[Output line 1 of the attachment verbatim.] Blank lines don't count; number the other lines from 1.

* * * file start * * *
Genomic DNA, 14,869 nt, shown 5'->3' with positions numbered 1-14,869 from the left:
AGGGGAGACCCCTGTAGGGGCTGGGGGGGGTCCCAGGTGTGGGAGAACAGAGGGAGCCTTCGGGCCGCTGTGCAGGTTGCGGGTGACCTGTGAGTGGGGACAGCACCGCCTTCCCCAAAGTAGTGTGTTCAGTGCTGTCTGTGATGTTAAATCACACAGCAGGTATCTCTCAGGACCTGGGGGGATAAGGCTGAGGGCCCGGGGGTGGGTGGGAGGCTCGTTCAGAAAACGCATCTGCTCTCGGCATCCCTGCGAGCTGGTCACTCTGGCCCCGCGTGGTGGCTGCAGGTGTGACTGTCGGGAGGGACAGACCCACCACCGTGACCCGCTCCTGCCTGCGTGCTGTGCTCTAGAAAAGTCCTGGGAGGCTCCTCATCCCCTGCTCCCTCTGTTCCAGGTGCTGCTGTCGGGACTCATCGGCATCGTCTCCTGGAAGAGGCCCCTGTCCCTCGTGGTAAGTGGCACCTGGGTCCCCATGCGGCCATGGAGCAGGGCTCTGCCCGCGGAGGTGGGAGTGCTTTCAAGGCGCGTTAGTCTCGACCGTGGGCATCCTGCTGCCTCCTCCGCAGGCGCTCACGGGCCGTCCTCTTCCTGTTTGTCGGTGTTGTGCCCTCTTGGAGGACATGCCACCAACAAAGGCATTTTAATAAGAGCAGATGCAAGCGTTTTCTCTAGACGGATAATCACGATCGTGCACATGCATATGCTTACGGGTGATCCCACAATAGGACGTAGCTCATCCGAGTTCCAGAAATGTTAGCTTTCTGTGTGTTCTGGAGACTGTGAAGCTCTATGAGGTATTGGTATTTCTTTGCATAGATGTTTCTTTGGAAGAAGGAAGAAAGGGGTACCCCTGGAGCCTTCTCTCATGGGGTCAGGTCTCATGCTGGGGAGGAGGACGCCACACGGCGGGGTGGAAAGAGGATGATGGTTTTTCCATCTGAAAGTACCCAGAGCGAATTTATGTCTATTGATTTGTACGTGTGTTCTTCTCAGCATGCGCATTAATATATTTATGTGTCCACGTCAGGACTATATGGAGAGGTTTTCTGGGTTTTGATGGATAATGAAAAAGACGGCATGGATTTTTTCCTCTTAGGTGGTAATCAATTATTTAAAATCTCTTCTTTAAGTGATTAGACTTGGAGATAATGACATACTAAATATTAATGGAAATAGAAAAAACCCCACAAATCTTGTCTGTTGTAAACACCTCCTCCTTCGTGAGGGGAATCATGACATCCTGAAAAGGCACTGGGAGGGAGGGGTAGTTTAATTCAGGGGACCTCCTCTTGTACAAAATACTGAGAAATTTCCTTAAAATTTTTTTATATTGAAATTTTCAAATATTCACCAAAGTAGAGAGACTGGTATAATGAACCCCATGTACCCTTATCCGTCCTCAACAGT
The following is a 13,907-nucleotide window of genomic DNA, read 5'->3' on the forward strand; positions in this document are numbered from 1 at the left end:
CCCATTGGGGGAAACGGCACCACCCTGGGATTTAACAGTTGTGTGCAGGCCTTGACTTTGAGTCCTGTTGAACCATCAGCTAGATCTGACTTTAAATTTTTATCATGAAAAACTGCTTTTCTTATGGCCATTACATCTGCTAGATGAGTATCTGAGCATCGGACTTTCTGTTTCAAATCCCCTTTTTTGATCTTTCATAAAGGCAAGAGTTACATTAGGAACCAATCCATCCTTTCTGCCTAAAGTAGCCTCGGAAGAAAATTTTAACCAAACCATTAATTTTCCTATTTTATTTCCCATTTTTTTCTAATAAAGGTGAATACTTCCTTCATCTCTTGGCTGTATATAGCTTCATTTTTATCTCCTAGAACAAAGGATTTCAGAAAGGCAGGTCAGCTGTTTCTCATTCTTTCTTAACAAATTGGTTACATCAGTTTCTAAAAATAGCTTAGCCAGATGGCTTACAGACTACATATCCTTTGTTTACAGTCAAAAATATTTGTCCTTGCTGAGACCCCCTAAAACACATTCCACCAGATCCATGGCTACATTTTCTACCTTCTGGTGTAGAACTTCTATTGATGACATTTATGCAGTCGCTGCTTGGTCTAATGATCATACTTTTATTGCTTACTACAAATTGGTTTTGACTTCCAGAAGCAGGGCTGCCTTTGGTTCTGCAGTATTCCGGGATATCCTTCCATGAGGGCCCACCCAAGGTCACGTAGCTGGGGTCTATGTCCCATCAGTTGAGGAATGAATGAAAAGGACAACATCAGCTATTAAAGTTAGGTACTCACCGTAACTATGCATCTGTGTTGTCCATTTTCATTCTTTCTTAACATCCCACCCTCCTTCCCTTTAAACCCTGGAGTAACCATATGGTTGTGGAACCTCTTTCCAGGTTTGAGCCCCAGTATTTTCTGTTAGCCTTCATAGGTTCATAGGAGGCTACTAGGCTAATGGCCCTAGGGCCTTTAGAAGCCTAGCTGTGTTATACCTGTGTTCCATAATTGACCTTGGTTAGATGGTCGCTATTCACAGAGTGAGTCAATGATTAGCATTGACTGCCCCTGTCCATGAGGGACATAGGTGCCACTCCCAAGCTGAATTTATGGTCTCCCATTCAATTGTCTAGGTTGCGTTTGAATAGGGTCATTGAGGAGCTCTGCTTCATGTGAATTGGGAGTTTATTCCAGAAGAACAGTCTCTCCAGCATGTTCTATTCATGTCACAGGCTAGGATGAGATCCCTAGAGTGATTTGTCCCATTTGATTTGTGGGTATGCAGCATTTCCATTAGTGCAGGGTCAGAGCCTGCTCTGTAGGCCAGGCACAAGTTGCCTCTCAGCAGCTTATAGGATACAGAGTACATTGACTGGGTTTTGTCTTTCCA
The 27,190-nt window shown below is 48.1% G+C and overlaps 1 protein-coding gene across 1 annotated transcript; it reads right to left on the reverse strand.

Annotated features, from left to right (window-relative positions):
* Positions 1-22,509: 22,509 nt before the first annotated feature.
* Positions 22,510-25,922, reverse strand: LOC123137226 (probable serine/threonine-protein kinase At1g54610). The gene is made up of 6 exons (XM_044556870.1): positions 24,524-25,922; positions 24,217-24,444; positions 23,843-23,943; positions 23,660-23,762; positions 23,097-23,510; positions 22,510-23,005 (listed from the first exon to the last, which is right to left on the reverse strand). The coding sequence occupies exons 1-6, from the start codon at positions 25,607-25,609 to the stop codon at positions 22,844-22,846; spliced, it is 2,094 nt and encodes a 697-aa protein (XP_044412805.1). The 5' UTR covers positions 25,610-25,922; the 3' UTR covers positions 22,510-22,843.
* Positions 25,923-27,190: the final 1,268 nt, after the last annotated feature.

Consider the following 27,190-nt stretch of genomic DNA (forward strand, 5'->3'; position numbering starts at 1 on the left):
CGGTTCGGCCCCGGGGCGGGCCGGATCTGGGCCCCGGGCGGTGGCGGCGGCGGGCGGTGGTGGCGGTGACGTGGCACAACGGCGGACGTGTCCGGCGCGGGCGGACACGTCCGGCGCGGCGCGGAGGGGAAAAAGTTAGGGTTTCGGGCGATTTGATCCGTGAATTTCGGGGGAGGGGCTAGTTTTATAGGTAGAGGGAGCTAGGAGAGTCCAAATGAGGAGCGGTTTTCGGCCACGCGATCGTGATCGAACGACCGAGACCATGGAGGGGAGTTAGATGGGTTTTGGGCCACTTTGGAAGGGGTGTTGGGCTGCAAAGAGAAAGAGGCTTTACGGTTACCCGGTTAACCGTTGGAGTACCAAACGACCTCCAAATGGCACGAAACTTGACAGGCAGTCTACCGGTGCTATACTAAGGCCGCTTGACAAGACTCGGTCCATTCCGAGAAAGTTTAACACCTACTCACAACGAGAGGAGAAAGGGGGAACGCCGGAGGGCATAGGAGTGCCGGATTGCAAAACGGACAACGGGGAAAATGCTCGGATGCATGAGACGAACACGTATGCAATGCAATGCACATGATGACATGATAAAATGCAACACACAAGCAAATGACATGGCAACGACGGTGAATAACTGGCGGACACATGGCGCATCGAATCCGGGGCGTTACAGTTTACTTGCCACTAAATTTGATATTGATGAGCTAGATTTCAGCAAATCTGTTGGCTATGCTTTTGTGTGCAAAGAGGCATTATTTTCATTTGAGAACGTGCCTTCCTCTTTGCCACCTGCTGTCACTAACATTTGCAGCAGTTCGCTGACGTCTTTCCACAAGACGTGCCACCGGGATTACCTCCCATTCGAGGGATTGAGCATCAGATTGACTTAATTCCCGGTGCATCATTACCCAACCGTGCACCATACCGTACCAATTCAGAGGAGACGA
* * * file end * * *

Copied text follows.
Genomic DNA, 14,869 nt, shown 5'->3' with positions numbered 1-14,869 from the left: